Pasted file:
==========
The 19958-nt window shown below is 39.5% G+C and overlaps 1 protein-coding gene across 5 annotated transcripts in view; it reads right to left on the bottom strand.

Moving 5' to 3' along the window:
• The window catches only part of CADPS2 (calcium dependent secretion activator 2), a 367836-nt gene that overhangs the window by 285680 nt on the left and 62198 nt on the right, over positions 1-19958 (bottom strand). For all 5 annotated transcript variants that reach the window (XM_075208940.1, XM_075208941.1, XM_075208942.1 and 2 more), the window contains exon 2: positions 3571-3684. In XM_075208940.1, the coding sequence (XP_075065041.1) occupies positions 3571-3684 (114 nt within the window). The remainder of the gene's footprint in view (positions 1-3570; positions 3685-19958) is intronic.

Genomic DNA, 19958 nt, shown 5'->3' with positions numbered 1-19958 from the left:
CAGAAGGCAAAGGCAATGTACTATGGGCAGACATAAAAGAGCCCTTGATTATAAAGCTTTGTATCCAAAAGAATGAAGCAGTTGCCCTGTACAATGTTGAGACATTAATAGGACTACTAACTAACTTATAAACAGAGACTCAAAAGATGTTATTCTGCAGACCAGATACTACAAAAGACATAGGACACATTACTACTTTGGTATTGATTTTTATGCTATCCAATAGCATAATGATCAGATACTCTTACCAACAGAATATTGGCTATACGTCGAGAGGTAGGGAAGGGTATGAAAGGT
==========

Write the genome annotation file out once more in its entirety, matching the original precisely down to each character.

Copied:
The 19958-nt window shown below is 39.5% G+C and overlaps 1 protein-coding gene across 5 annotated transcripts in view; it reads right to left on the bottom strand.

Moving 5' to 3' along the window:
• The window catches only part of CADPS2 (calcium dependent secretion activator 2), a 367836-nt gene that overhangs the window by 285680 nt on the left and 62198 nt on the right, over positions 1-19958 (bottom strand). For all 5 annotated transcript variants that reach the window (XM_075208940.1, XM_075208941.1, XM_075208942.1 and 2 more), the window contains exon 2: positions 3571-3684. In XM_075208940.1, the coding sequence (XP_075065041.1) occupies positions 3571-3684 (114 nt within the window). The remainder of the gene's footprint in view (positions 1-3570; positions 3685-19958) is intronic.

Genomic DNA, 19958 nt, shown 5'->3' with positions numbered 1-19958 from the left:
CAGAAGGCAAAGGCAATGTACTATGGGCAGACATAAAAGAGCCCTTGATTATAAAGCTTTGTATCCAAAAGAATGAAGCAGTTGCCCTGTACAATGTTGAGACATTAATAGGACTACTAACTAACTTATAAACAGAGACTCAAAAGATGTTATTCTGCAGACCAGATACTACAAAAGACATAGGACACATTACTACTTTGGTATTGATTTTTATGCTATCCAATAGCATAATGATCAGATACTCTTACCAACAGAATATTGGCTATACGTCGAGAGGTAGGGAAGGGTATGAAAGGT